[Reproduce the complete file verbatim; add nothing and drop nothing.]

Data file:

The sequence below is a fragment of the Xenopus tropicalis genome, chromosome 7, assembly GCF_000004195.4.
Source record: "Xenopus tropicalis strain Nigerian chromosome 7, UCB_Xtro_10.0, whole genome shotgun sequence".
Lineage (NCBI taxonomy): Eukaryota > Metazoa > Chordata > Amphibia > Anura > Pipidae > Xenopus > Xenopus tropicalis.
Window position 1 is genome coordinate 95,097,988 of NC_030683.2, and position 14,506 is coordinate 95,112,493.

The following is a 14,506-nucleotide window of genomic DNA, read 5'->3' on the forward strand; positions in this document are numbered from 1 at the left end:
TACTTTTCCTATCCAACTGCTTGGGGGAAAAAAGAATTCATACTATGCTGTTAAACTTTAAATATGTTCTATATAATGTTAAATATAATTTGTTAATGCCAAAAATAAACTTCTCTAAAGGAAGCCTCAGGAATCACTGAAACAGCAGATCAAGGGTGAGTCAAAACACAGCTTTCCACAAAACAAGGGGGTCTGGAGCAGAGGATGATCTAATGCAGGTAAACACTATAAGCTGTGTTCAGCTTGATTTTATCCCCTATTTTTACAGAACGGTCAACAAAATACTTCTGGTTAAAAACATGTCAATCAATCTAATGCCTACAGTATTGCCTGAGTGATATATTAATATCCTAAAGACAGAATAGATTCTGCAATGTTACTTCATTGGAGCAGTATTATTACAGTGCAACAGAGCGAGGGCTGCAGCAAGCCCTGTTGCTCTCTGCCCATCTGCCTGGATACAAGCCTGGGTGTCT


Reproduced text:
The sequence below is a fragment of the Xenopus tropicalis genome, chromosome 7, assembly GCF_000004195.4.
Source record: "Xenopus tropicalis strain Nigerian chromosome 7, UCB_Xtro_10.0, whole genome shotgun sequence".
Lineage (NCBI taxonomy): Eukaryota > Metazoa > Chordata > Amphibia > Anura > Pipidae > Xenopus > Xenopus tropicalis.
Window position 1 is genome coordinate 95,097,988 of NC_030683.2, and position 14,506 is coordinate 95,112,493.

The following is a 14,506-nucleotide window of genomic DNA, read 5'->3' on the forward strand; positions in this document are numbered from 1 at the left end:
TACTTTTCCTATCCAACTGCTTGGGGGAAAAAAGAATTCATACTATGCTGTTAAACTTTAAATATGTTCTATATAATGTTAAATATAATTTGTTAATGCCAAAAATAAACTTCTCTAAAGGAAGCCTCAGGAATCACTGAAACAGCAGATCAAGGGTGAGTCAAAACACAGCTTTCCACAAAACAAGGGGGTCTGGAGCAGAGGATGATCTAATGCAGGTAAACACTATAAGCTGTGTTCAGCTTGATTTTATCCCCTATTTTTACAGAACGGTCAACAAAATACTTCTGGTTAAAAACATGTCAATCAATCTAATGCCTACAGTATTGCCTGAGTGATATATTAATATCCTAAAGACAGAATAGATTCTGCAATGTTACTTCATTGGAGCAGTATTATTACAGTGCAACAGAGCGAGGGCTGCAGCAAGCCCTGTTGCTCTCTGCCCATCTGCCTGGATACAAGCCTGGGTGTCT